Links between Ichthyoplankton Dynamics and Physical Aspects of the Ecosystem in the Northwest Gulf of Alaska

Trends in mean abundance of larval fish species during late MayThe present study focuses on a 21-year time-series in abundance of numerically dominant larval fish species in late spring ichthyoplankton surveys from 1981 through 2003 in the northwest Gulf of Alaska (GOA). In combination with basin and local-scale measures of the state of the atmosphere and ocean during these years, these ichthyoplankton data offer an important opportunity for exploring multispecies links between fish early life history dynamics and the physical environment in the GOA. The principal objectives of this study are to document interannual patterns of variation in abundance of the numerically dominant larval fish species in the GOA during late spring and to investigate links between the larval abundance patterns and time-series of physical oceanographic and climate variables. Generalized additive models have been used to investigate the links between the late spring larval abundance patterns and the oceanographic and climate variables. Among-species synchronicity in the larval abundance time-series, and in the species to physical variable connections, has been identified. Links between the species and the physical variables are interpreted from the perspective of fish life history strategies and potential physical forcing on early life history aspects of recruitment dynamics in the Gulf of Alaska ecosystem.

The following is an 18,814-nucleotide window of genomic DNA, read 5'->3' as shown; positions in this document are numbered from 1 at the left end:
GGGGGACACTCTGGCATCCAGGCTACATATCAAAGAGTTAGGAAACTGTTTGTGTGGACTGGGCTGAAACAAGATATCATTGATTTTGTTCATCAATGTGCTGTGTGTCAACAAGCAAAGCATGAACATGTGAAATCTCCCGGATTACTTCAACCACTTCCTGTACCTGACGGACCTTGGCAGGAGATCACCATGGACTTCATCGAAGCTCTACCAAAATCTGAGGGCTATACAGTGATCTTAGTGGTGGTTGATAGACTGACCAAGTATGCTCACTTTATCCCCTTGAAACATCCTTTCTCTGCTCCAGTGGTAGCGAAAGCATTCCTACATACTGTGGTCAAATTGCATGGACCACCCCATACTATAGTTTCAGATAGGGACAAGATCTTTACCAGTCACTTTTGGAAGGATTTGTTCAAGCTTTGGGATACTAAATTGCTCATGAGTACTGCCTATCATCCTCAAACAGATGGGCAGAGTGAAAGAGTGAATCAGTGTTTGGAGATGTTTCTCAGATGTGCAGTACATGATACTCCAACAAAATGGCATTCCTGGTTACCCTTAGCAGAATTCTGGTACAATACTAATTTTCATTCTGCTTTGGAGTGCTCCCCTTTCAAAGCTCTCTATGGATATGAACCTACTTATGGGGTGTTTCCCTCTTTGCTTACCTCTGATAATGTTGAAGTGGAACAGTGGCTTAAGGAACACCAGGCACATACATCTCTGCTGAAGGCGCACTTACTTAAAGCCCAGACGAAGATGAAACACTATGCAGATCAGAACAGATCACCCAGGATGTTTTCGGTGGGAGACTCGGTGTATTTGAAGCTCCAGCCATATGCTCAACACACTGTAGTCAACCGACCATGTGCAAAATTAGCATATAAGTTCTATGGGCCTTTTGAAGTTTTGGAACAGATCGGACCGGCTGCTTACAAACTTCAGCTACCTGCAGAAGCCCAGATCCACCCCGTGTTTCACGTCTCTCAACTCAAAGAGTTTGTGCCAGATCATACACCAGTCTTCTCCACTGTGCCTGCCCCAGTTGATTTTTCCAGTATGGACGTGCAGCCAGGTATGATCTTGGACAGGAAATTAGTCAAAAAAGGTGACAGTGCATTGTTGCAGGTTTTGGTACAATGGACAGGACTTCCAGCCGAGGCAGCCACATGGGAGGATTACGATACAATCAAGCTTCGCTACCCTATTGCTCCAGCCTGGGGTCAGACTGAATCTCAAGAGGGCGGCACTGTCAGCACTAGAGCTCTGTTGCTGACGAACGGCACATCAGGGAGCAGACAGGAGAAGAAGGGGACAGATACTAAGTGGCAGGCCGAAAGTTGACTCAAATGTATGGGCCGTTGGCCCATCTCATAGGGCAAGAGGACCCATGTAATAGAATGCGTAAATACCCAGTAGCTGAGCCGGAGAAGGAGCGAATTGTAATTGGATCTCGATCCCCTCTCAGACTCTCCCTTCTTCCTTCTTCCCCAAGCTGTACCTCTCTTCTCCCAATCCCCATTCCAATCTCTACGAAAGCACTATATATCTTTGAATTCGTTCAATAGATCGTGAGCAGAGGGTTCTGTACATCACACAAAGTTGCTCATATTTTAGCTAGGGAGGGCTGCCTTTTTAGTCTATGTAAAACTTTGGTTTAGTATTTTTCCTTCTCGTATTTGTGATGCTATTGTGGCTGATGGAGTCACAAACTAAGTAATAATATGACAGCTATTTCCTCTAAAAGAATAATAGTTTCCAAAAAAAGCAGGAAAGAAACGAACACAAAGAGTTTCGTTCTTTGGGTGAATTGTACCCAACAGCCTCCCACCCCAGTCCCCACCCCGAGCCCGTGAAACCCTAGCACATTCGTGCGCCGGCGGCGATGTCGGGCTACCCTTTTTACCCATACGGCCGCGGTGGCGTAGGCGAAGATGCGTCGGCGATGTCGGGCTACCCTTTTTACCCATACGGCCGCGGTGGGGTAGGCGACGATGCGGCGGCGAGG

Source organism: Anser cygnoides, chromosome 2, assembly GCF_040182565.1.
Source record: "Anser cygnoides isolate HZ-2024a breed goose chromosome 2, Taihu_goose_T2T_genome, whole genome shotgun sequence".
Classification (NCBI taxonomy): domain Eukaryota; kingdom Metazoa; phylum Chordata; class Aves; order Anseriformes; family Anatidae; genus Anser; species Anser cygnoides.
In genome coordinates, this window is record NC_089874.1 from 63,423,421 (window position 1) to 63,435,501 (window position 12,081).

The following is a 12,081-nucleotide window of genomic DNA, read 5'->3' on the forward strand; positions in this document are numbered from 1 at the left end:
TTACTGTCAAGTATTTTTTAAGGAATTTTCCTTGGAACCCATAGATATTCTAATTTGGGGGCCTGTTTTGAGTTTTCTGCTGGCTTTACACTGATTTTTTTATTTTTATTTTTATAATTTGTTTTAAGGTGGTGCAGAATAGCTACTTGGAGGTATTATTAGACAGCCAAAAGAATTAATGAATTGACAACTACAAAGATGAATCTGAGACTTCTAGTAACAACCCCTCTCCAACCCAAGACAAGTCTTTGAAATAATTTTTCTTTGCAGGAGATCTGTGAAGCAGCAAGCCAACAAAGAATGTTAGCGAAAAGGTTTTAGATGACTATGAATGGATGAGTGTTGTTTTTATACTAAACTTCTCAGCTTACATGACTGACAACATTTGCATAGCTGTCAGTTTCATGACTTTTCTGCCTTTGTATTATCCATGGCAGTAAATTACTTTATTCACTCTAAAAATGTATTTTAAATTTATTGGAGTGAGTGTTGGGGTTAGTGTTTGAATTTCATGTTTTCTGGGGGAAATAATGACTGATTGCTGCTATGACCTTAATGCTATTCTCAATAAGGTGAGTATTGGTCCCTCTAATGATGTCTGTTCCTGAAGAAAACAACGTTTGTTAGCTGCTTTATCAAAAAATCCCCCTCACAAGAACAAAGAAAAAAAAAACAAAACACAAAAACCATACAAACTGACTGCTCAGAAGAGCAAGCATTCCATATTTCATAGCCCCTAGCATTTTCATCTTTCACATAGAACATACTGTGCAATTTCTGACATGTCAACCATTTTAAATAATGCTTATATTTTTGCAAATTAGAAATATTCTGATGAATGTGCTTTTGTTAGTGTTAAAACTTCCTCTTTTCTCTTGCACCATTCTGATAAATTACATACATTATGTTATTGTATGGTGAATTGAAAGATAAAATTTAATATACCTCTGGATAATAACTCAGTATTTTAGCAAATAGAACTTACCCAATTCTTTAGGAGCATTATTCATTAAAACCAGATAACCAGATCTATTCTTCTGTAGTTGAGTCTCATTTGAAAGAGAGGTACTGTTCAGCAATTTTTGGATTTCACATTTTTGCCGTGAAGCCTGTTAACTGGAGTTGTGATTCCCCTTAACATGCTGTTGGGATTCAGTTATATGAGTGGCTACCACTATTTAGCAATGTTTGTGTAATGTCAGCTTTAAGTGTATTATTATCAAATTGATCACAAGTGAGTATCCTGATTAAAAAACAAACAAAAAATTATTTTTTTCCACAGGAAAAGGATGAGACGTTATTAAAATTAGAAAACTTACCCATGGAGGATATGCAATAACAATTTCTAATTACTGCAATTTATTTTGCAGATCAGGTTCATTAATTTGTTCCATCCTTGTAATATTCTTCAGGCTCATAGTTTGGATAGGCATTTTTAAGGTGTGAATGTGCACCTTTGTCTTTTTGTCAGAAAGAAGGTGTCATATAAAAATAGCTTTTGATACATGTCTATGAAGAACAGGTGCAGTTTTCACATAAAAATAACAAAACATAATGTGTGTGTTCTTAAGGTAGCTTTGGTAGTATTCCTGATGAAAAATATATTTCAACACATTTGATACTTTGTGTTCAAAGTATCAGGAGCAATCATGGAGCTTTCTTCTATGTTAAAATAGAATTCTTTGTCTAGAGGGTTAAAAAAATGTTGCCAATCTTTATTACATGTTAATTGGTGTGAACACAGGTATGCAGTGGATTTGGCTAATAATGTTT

Ichthyoplankton abundance, distribution and assemblage structure